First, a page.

American schools, unlike many, teach harmony, not hate
With the opening of school this week, something remarkable happens — something that's the envy of the world. Students from every conceivable religion fill thousands of classrooms across the nation. Catholics sit next to Protestants, Jews learn side by side with Muslims, Hindus mingle with Sikhs, and students of no religious faith co-exist with those of deep religious conviction.
Few Americans give this extraordinary achievement a second thought. What people in places like Northern Ireland, the Middle East, and India are literally dying to achieve, we take for granted.
Complacency, however, can be dangerous. Many who call for alternatives to public schools (or even for an end to public education altogether) fail to explain just how e pluribus unum will be possible without the institution most responsible for building one nation out of many peoples and faiths.
Before we balkanize education and go our separate ways, we should recall the lessons of the Balkans themselves—places like Bosnia and Kosovo where the word “balkanization” has new and deadly meaning. Even with a fragile peace, Bosnians live in a world of religious and ethnic apartheid unimaginable in the United States.
When school starts in Bosnia, Eastern Orthodox Serbs will go to class with Eastern Orthodox Serbs, Roman Catholic Croats with Roman Catholic Croats, and Muslims with Muslims. Bosnian children will get three different versions of their history—Serb, Croat and Muslim accounts—and each group will attack the other two as intolerant aggressors. The lessons of hate and distrust will be re-taught, and the cycle of vengeance and bloodshed will continue.
By contrast, American children will get textbooks that teach a shared history and a commitment to the democratic first principles of the Constitution and Bill of Rights. The texts won't ignore our nation's flaws. Slavery, anti-Semitism, racism, nativism and other evils that scar our history will be discussed. But students will learn that the prevailing story of America is that of the struggle to overcome injustice and hate and to work toward the ideal of “liberty and justice for all.”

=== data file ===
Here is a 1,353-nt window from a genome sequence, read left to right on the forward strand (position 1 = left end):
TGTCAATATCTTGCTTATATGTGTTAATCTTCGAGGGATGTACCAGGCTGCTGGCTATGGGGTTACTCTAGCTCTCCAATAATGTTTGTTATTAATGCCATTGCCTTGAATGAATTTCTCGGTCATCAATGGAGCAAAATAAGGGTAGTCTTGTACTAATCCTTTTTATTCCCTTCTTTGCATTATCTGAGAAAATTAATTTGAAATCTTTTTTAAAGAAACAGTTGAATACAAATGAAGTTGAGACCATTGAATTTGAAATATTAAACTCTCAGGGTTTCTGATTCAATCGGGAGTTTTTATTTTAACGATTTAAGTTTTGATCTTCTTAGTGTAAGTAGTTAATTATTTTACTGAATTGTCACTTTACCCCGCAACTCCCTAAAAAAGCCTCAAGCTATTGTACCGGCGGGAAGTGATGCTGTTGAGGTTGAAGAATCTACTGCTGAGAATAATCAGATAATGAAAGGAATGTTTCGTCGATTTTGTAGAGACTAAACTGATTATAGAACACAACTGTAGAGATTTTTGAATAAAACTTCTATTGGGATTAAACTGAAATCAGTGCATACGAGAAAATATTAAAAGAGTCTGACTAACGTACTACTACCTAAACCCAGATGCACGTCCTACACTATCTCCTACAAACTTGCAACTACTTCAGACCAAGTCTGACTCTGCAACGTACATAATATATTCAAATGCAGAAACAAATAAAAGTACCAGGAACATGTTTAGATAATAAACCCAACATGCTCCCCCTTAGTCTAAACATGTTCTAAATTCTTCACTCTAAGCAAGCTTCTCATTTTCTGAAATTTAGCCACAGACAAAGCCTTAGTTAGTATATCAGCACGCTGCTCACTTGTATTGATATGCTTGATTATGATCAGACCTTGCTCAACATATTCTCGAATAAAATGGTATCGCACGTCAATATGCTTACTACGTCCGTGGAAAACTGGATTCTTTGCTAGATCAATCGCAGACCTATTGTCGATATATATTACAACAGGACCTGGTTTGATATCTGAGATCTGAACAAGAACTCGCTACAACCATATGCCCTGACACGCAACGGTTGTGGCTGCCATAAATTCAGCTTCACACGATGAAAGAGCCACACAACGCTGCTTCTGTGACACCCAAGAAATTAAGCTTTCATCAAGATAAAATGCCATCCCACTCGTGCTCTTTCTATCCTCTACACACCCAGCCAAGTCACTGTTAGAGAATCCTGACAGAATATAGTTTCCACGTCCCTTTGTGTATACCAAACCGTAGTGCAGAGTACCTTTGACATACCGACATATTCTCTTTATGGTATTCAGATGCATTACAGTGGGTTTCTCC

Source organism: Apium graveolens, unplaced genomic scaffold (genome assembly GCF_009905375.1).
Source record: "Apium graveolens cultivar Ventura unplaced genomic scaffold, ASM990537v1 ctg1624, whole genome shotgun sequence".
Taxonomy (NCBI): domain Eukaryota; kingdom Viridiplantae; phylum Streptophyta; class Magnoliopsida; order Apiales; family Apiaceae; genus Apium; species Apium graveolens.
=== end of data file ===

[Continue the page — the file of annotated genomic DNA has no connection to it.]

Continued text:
I'm not arguing that public schools are beyond reproach. Regular readers of this column are well aware of my repeated calls for school reform, especially insofar as the treatment of religion and values is concerned. And I'm certainly not arguing that private or religious schools can't or don't instill civic principles and virtues. (Catholic schools, for example, have an admirable record of teaching good citizenship.)
But I am urging that before we abandon public schools, we think carefully about how to avoid the tribalization of America. Bitter lawsuits and culture-war battles mustn't blind us to the fact that public schools have done much to shape our identity as a nation. True, unity has sometimes been achieved at the expense of diversity. For that reason, it's important that we now work for a unity that protects diversity. But unity we must have.
Let's never forget why the United States is not Bosnia or Northern Ireland or the Middle East. With all of its challenges and problems, public education in this country has successfully transmitted from one generation to the next an abiding commitment to the democratic first principles that sustain our nation.
However we reform education, this task of nation-building must go on. As the great American Catholic thinker, John Courtney Murray, reminded us years ago, the Constitution doesn't start with “We the Tribe.” It begins with “We the People.” Principles and ideals, not bloodlines and kinship, bind us together as a nation. When students take their seats in classrooms this week and look around to see who is sitting with them, that's the first lesson they should learn.